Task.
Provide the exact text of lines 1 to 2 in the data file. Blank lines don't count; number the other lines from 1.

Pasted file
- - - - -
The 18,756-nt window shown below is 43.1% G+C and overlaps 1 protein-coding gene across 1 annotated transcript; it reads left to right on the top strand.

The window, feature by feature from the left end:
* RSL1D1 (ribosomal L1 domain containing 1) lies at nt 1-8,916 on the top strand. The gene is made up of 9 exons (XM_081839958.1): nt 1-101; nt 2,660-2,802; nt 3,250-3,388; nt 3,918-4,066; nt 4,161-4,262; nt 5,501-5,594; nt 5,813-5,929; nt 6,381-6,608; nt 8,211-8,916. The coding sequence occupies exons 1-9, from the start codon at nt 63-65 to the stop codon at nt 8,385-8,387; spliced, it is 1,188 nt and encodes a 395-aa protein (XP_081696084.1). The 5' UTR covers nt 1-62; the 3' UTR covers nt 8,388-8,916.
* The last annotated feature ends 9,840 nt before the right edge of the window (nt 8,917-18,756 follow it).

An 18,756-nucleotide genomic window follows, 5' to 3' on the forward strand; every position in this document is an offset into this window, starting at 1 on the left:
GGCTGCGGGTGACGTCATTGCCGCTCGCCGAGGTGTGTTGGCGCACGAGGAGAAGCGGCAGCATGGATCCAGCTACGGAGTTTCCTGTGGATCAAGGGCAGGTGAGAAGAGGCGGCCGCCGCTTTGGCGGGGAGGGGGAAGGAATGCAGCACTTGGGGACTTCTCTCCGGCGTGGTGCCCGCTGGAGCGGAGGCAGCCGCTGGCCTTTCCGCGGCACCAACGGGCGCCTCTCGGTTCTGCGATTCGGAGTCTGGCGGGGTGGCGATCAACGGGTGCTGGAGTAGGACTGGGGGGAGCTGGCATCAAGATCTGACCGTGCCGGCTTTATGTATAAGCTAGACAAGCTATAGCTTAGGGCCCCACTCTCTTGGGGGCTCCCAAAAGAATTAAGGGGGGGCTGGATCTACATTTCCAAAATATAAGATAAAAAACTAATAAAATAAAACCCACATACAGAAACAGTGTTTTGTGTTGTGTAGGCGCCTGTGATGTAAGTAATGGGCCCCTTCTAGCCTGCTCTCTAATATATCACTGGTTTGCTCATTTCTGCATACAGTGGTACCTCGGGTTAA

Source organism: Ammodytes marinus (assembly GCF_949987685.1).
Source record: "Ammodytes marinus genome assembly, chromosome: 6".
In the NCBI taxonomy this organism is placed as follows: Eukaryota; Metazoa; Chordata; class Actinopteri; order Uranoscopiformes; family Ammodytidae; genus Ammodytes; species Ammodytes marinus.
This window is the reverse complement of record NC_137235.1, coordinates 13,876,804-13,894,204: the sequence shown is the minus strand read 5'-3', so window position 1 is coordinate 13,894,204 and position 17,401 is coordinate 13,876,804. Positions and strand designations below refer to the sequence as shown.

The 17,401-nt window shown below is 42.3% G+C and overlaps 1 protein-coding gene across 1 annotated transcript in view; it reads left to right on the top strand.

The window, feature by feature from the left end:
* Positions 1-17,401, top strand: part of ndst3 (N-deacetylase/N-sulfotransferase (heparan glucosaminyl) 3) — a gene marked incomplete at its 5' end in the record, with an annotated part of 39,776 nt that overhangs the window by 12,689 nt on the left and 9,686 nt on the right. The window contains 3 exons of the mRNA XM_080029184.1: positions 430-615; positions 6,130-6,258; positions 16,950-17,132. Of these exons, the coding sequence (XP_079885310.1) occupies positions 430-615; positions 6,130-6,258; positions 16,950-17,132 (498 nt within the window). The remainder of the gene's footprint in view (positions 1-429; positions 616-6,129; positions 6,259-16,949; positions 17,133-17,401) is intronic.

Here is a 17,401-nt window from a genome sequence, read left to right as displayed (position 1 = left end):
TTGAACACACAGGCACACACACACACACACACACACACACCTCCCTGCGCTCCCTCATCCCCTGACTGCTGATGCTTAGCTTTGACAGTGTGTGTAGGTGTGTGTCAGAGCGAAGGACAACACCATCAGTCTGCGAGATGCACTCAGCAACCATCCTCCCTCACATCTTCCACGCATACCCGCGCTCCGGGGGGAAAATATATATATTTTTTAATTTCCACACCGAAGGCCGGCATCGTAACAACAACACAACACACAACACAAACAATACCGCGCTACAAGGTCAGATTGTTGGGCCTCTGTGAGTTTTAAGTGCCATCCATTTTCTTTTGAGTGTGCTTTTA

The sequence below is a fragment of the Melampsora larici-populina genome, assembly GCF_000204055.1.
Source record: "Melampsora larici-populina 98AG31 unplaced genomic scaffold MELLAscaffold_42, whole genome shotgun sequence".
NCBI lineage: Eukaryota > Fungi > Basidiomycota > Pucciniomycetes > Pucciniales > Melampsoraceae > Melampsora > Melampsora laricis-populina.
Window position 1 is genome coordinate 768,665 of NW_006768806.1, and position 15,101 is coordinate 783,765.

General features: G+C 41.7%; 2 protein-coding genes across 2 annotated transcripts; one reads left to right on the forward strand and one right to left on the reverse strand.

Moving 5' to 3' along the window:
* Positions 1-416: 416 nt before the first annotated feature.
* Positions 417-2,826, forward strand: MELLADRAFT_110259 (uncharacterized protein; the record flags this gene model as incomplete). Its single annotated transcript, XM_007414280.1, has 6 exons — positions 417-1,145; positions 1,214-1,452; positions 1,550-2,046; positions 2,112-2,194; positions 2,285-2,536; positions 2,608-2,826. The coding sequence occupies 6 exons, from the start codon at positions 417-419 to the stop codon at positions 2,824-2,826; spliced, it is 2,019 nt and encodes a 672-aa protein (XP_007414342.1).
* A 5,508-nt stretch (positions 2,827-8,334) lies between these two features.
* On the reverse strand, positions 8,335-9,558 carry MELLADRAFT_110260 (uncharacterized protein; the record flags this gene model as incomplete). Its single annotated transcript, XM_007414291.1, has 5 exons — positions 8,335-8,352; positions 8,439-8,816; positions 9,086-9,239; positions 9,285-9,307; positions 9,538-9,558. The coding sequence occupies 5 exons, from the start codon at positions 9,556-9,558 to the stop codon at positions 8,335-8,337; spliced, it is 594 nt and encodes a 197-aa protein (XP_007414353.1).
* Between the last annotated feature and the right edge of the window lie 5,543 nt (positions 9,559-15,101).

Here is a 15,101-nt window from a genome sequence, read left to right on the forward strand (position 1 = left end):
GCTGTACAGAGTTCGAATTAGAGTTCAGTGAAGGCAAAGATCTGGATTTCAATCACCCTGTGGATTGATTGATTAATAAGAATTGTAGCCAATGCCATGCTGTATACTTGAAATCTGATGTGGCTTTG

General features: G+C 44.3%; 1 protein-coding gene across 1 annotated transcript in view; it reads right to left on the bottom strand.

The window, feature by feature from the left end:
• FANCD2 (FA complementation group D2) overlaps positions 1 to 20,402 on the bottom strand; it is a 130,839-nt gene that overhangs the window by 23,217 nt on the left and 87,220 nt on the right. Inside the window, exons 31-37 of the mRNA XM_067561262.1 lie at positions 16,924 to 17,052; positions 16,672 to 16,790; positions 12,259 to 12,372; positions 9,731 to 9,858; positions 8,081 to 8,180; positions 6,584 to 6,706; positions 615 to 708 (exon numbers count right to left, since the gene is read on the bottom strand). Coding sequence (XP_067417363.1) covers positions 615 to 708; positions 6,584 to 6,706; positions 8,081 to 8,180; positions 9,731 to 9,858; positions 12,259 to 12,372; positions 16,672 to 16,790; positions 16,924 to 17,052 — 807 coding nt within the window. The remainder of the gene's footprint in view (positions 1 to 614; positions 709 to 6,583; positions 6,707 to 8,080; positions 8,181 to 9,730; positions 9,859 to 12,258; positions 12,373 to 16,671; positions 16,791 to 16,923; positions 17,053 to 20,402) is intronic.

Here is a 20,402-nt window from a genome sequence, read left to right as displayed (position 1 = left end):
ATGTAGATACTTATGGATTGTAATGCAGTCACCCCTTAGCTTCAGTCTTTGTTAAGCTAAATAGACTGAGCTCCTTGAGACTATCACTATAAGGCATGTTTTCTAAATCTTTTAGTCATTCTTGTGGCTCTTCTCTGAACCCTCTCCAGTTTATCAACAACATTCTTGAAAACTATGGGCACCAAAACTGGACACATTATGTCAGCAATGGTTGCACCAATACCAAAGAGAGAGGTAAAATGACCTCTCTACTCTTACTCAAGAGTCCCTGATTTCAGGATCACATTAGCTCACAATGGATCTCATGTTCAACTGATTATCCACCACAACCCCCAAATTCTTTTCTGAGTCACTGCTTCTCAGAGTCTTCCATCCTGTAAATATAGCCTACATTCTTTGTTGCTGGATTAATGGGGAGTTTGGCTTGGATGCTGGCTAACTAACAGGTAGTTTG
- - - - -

The 18,756-nt window shown below is 43.1% G+C and overlaps 1 protein-coding gene across 1 annotated transcript; it reads left to right on the top strand.

The window, feature by feature from the left end: